My first recommendation is to never miss a day or even an hour in the Summer institute. Your presence is a way of affirming the importance of what you have scheduled for SCWriP teachers to do. If you can miss it, you shouldn’t have scheduled it. My second recommendation is to listen to Rosemary, and trust her judgment. Rosemary knows how teachers think and feel and has a good built-in sense of what is and isn’t in the spirit of the Writing Project. Her instincts were responsible for a number of programs that seemed to run against the grain of conventional practice at our site and throughout the NWP. For example, Rosemary defied many conventions for inservice programs in proposing and developing our IIMPaC project, one of the most important innovations in the history of our Project’s inservice efforts and an innovation that has influenced other NWP sites across the country. And her instincts were responsible for our ELL special interest group and the surprising decision to spend three very productive years in that group talking and writing about racism. Third, trust yourself and your intellectual experience, even if that means that you have to argue with Rosemary. Sometimes when you disagree with her (but not often) you’ll be right and she’ll come to agree with you. You need the dialogue with each other to learn from each other and make the best decisions, which often represent a perspective that neither of you could have arrived at alone. Fourth, don’t trust anybody to watch the finances of our Project or to protect its budget as well as you can as the Project Director. The budget is your responsibility and, while you need to count on staff in the School of Education to keep track of income and expenditures and report balances to you, you need to keep in your head a sense of what the income has totaled and what kind of expenses are to be expected, and to insist on careful accounting reports when your sense of what ought to be available isn’t matched by a budget report. Inconsistencies are almost always the result of a failure to credit SCWriP accounts properly or the result of charges made against SCWriP accounts to cover expenses that the university ought to be covering on behalf of SCWriP. Whenever you aren’t attentive, SCWriP will be charged for expenditures that some other account ought to be paying.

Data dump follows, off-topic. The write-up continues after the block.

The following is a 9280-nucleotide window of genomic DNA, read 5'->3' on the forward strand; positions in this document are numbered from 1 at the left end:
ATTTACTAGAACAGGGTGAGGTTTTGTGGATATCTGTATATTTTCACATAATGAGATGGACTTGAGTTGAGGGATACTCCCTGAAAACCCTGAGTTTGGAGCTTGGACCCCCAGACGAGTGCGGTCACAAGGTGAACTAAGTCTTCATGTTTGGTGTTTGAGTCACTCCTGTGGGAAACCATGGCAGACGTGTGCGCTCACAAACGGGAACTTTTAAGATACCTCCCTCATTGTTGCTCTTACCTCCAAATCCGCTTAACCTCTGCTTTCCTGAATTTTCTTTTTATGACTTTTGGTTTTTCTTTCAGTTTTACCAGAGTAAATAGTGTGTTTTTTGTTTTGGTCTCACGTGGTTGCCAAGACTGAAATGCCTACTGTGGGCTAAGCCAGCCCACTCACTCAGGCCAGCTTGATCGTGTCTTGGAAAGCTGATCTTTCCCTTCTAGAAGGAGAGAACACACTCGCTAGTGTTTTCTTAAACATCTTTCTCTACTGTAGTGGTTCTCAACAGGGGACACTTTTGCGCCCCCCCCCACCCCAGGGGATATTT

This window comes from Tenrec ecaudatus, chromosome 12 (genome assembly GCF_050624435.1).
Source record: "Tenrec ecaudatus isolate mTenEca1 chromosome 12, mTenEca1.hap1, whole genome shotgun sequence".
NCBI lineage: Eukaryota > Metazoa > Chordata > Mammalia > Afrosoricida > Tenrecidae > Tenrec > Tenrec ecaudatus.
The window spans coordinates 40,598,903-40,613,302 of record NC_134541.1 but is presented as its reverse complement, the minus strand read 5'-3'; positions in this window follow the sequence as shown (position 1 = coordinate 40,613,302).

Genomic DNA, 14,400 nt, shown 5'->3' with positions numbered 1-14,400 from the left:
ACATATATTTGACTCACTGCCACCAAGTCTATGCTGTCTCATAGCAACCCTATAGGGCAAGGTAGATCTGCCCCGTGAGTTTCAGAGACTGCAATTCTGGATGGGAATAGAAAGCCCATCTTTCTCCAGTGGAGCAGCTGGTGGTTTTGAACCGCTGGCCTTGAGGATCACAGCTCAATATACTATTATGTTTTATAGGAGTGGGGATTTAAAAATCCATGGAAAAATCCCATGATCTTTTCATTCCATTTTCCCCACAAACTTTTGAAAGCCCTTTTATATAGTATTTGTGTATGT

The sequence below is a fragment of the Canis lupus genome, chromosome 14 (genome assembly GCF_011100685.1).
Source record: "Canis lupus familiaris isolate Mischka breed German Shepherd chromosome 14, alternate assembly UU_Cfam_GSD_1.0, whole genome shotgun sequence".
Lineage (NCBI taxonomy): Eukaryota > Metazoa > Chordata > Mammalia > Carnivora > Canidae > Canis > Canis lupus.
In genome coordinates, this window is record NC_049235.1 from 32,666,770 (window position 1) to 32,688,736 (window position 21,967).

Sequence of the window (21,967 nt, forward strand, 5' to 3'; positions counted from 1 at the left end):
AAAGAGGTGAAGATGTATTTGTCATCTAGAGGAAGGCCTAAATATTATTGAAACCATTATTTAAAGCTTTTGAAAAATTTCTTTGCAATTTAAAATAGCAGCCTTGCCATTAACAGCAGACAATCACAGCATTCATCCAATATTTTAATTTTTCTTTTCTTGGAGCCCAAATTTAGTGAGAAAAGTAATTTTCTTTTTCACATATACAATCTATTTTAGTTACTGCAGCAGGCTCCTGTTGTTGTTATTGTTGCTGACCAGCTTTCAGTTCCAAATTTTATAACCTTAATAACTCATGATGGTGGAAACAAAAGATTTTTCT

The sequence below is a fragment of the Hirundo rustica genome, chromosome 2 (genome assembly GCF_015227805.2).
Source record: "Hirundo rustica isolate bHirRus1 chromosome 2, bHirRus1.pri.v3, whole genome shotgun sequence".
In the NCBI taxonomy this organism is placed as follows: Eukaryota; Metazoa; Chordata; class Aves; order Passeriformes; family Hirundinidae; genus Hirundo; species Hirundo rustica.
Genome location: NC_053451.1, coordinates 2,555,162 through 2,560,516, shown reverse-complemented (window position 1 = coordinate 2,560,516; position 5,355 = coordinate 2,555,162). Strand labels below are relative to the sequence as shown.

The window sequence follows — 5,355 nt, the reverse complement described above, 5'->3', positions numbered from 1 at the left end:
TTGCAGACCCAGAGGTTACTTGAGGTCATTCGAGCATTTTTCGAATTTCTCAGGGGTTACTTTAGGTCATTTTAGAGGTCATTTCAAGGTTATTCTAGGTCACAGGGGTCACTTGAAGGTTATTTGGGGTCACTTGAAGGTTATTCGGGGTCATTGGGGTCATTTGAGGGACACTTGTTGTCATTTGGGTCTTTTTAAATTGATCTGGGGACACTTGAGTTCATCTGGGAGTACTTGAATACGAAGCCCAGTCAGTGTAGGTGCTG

That legacy that all of us share and are responsible for continually renewing resides less in our repetition of words expressing principles than in our daily actions as teachers and leaders of professional development programs for other teachers…